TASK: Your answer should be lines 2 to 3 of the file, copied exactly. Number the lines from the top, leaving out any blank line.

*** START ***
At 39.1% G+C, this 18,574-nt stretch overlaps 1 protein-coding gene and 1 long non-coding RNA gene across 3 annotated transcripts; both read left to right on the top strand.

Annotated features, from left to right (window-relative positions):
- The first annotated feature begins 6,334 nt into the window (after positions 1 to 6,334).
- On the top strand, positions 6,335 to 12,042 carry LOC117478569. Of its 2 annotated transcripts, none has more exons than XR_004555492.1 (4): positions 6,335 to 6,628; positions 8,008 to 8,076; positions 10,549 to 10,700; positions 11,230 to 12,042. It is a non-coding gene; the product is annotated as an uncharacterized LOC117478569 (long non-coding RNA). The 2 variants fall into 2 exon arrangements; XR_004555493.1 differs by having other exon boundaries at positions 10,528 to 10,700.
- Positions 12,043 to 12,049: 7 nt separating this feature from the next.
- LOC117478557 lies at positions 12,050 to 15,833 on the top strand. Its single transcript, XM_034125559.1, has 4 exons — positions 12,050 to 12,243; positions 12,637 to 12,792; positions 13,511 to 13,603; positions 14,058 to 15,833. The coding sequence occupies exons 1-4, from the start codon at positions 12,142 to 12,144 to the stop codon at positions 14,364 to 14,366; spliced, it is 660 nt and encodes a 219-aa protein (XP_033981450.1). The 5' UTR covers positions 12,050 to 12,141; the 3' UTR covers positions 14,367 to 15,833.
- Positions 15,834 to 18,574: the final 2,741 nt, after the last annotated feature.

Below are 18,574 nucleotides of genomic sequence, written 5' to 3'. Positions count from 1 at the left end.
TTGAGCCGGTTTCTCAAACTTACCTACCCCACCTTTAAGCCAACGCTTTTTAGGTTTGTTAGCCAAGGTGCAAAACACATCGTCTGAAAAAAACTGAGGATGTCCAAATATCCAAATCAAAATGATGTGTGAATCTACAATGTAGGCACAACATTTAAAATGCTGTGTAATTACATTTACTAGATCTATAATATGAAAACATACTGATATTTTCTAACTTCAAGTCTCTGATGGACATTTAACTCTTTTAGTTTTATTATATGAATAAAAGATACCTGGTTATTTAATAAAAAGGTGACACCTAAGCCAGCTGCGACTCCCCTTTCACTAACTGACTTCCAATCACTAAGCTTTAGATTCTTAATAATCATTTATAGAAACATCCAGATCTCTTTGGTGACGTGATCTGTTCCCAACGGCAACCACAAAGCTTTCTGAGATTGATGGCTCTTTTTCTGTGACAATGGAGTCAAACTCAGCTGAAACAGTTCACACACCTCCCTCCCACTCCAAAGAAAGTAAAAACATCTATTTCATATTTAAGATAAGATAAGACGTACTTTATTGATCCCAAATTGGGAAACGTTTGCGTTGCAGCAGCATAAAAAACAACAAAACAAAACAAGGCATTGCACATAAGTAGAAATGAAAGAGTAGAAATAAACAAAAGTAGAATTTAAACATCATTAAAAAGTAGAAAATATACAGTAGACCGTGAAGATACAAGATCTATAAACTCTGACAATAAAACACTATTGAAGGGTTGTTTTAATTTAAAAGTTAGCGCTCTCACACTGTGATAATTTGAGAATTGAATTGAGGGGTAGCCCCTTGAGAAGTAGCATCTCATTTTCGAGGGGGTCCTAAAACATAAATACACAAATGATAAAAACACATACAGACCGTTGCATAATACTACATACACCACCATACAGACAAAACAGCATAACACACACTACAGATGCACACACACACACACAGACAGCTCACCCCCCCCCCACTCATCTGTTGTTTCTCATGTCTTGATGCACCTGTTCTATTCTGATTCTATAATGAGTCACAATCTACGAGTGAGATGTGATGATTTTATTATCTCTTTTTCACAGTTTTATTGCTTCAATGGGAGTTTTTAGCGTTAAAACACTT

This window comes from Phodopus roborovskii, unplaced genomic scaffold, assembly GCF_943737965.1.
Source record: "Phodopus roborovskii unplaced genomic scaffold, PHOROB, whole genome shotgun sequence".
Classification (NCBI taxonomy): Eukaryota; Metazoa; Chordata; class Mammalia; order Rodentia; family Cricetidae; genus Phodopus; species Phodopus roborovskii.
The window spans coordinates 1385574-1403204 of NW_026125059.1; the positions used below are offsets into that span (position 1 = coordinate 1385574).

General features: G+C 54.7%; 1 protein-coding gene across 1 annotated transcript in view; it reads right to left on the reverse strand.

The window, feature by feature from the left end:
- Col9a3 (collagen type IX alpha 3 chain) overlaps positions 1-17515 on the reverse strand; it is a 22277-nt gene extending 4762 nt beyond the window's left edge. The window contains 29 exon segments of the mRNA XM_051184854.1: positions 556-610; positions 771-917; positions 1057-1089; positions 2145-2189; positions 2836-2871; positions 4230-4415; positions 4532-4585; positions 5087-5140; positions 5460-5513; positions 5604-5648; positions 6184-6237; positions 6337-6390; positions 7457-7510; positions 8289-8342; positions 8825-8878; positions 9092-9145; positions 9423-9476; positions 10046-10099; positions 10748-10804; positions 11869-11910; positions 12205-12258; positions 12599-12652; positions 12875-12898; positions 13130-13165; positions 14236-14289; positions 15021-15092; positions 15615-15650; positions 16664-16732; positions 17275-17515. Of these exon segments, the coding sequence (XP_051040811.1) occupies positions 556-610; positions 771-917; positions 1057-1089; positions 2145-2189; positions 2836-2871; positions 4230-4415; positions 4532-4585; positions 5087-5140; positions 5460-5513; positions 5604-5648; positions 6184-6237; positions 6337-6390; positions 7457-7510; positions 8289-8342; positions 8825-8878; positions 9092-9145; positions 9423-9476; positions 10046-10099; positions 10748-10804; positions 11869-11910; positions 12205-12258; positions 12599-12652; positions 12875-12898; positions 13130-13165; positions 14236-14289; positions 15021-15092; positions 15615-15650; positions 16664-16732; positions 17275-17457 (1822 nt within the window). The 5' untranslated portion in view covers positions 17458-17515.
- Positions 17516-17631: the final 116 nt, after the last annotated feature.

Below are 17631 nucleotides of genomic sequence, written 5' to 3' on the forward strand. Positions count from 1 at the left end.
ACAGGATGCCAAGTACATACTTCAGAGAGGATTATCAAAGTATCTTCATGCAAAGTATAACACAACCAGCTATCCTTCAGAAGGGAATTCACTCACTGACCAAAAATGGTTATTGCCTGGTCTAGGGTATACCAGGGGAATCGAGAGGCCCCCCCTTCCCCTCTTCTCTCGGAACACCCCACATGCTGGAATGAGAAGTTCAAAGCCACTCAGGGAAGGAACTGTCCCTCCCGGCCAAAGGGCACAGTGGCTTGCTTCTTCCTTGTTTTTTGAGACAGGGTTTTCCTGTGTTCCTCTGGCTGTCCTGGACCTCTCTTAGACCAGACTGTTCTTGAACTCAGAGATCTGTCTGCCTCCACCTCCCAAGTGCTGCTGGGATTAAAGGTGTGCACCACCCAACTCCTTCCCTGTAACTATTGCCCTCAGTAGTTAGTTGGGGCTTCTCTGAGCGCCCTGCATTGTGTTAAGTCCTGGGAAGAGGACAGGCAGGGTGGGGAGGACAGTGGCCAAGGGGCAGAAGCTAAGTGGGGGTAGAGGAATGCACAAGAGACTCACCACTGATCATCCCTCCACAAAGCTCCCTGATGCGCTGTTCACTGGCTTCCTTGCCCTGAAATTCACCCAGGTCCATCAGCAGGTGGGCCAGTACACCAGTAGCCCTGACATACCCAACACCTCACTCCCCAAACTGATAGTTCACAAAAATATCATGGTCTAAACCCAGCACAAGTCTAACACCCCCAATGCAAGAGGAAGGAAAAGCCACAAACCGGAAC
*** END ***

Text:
Annotated features, from left to right (window-relative positions):
- The first annotated feature begins 6,334 nt into the window (after positions 1 to 6,334).